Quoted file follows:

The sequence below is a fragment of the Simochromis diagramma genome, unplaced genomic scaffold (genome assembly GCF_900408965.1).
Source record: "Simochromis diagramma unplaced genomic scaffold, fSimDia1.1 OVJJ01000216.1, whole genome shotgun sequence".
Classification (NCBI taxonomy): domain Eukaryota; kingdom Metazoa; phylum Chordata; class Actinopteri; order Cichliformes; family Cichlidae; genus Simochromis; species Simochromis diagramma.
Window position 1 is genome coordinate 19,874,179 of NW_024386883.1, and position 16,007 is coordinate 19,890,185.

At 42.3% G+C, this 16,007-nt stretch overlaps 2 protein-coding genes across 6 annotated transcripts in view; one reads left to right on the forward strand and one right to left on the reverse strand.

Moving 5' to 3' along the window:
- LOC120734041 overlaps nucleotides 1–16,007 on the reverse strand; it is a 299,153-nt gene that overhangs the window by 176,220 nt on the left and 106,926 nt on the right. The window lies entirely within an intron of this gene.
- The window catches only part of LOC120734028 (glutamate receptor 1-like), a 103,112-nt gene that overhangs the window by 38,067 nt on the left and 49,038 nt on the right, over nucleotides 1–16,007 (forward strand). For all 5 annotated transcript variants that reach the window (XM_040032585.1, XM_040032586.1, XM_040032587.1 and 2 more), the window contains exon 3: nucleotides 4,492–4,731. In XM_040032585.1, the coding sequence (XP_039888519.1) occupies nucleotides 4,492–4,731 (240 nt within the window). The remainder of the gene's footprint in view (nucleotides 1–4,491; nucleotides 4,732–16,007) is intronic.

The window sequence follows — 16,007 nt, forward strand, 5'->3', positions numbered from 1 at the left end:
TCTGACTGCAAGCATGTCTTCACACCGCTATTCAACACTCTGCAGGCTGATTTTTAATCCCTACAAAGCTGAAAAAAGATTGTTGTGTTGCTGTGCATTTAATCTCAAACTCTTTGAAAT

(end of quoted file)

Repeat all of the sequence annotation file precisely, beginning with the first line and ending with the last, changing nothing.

The sequence below is a fragment of the Simochromis diagramma genome, unplaced genomic scaffold (genome assembly GCF_900408965.1).
Source record: "Simochromis diagramma unplaced genomic scaffold, fSimDia1.1 OVJJ01000216.1, whole genome shotgun sequence".
Classification (NCBI taxonomy): domain Eukaryota; kingdom Metazoa; phylum Chordata; class Actinopteri; order Cichliformes; family Cichlidae; genus Simochromis; species Simochromis diagramma.
Window position 1 is genome coordinate 19,874,179 of NW_024386883.1, and position 16,007 is coordinate 19,890,185.

At 42.3% G+C, this 16,007-nt stretch overlaps 2 protein-coding genes across 6 annotated transcripts in view; one reads left to right on the forward strand and one right to left on the reverse strand.

Moving 5' to 3' along the window:
- LOC120734041 overlaps nucleotides 1–16,007 on the reverse strand; it is a 299,153-nt gene that overhangs the window by 176,220 nt on the left and 106,926 nt on the right. The window lies entirely within an intron of this gene.
- The window catches only part of LOC120734028 (glutamate receptor 1-like), a 103,112-nt gene that overhangs the window by 38,067 nt on the left and 49,038 nt on the right, over nucleotides 1–16,007 (forward strand). For all 5 annotated transcript variants that reach the window (XM_040032585.1, XM_040032586.1, XM_040032587.1 and 2 more), the window contains exon 3: nucleotides 4,492–4,731. In XM_040032585.1, the coding sequence (XP_039888519.1) occupies nucleotides 4,492–4,731 (240 nt within the window). The remainder of the gene's footprint in view (nucleotides 1–4,491; nucleotides 4,732–16,007) is intronic.

The window sequence follows — 16,007 nt, forward strand, 5'->3', positions numbered from 1 at the left end:
TCTGACTGCAAGCATGTCTTCACACCGCTATTCAACACTCTGCAGGCTGATTTTTAATCCCTACAAAGCTGAAAAAAGATTGTTGTGTTGCTGTGCATTTAATCTCAAACTCTTTGAAAT